Supply Chain Disruptions and How Startups Can Manage Them
Supply chain disruptions are the bane of every entrepreneur. It will not matter how good your product is if you cannot produce it or cannot send it to your customers. Unfortunately, there is no true way to defend against or prevent disruption. All you can do is prepare your startup properly and minimize any harm such disruptions could cause. Here are 5 ways to do that:
1. Transport Problems
Transportation issues are the most common supply chain problems you are likely to face as an entrepreneur. Shipping delays can happen for whatever reason, from new laws to global pandemics. Delayed shipments can cause negative consumer experiences, and could even ruin your products if they are time-sensitive or fragile.
There is little you can do about a transportation issue that has already occurred, but there is much you can do to prevent that same problem from happening again. Take a look at the details of the delay and see what you can adjust. Was the issue caused by the delivery service? Find a different one. Were other transportation options operating consistently despite the same problem? Consider hiring them instead.
2. Changes in Technology and Methodology
New technology generally improves the risks of encountering supply chain disruptions. However, the timeframe in which new methods and technologies are applied can vary from company to company. That variance can quickly snowball into numerous delays, especially if you are the one behind on the times.
The best way to manage that issue is to stay on top of developing supply chain technologies, while simultaneously pushing your partners to act similarly. Any sort of technological update, no matter how beneficial, will take time to apply as well as require some restructuring. The more on-point you and your partners are, the faster you can get back to being productive.
3. Price Changes
Pricing fluctuations are the butterfly effect of supply chain disruptions. One simple increase can cause a chain reaction of issues that can impact your services. The simplest example is how crude oil prices impact shipping costs. Should shipping costs get higher, you may have trouble getting your raw materials and fail to create your product. Alternatively, those increased shipping costs could push away your customers, reducing revenue.
What you do to manage those changes will depend entirely on the context. Some price fluctuations are temporary, while others are permanent. Use that information to decide on how to react, whether it is to increase prices or change shipping providers.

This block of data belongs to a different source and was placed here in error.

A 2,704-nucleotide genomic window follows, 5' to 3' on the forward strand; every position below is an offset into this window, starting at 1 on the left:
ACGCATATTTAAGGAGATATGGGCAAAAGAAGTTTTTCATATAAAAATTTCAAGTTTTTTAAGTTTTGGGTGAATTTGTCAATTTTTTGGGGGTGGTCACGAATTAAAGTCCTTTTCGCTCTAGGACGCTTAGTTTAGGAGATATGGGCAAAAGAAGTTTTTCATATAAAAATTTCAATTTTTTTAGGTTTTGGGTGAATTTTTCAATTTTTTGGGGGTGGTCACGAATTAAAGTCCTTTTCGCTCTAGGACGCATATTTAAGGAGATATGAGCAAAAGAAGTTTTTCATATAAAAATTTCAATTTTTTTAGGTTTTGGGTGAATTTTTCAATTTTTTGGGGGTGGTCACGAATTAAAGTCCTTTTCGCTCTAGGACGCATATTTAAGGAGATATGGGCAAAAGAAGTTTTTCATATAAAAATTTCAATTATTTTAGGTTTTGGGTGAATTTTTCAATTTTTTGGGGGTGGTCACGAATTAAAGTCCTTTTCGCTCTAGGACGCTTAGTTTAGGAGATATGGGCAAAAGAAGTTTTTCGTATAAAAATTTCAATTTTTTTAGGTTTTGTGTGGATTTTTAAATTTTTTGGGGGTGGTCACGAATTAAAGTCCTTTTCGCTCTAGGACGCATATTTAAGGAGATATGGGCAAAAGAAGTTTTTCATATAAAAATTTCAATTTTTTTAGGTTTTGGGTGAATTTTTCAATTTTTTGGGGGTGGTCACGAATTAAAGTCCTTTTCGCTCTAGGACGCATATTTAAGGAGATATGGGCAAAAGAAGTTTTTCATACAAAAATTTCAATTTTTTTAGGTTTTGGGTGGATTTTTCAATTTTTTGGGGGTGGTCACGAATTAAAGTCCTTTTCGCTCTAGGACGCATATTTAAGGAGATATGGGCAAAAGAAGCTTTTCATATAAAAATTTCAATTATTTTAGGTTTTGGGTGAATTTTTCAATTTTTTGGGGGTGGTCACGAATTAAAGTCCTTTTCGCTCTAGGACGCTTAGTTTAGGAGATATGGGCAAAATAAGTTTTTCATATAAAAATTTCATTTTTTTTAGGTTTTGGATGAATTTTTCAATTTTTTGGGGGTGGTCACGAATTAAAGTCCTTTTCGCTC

4. Hackers and Cyberattacks
Cyberattacks have become increasingly common as time passes. The issue you face as a startup is you are not alone. Even if you are too small a target or are well-protected, your partners may not be. Not only could their services be disrupted, but they could also gain access to your information through that breach.
Managing cyberattacks is a matter of ensuring everyone is on the same page. Before signing up with a manufacturer or any partner involved in your supply chain, talk to them about their security. If they are not up-to-date, do not choose them. If you are already partnered with someone, help them stay up-to-date. Your supply chain’s Internet security is only as strong as the weakest link.
5. Acts of God and Natural Disasters
No one can blame your company if a storm or flood disrupts your supply chain. You can protect your startup’s resources as much as you want, but there is little you can do against an infrastructure-destroying earthquake. All you can really do is minimize disruption. Fortunately, there is much you can do to achieve that.
Diversifying manufacturers and providers is the best way to keep natural disasters from ruining your small business, but you need to do it right. You need to make sure your different partners are in different geographical locations. That way, a single event won’t shut down all your options.
One of the most important lessons you must learn as an entrepreneur is to know what you can impact. You cannot prevent most supply chain disruptions from occurring, but you can make sure they impact your company as little as possible. Focus on that, and you will be more emotionally and intellectually ready to handle those issues.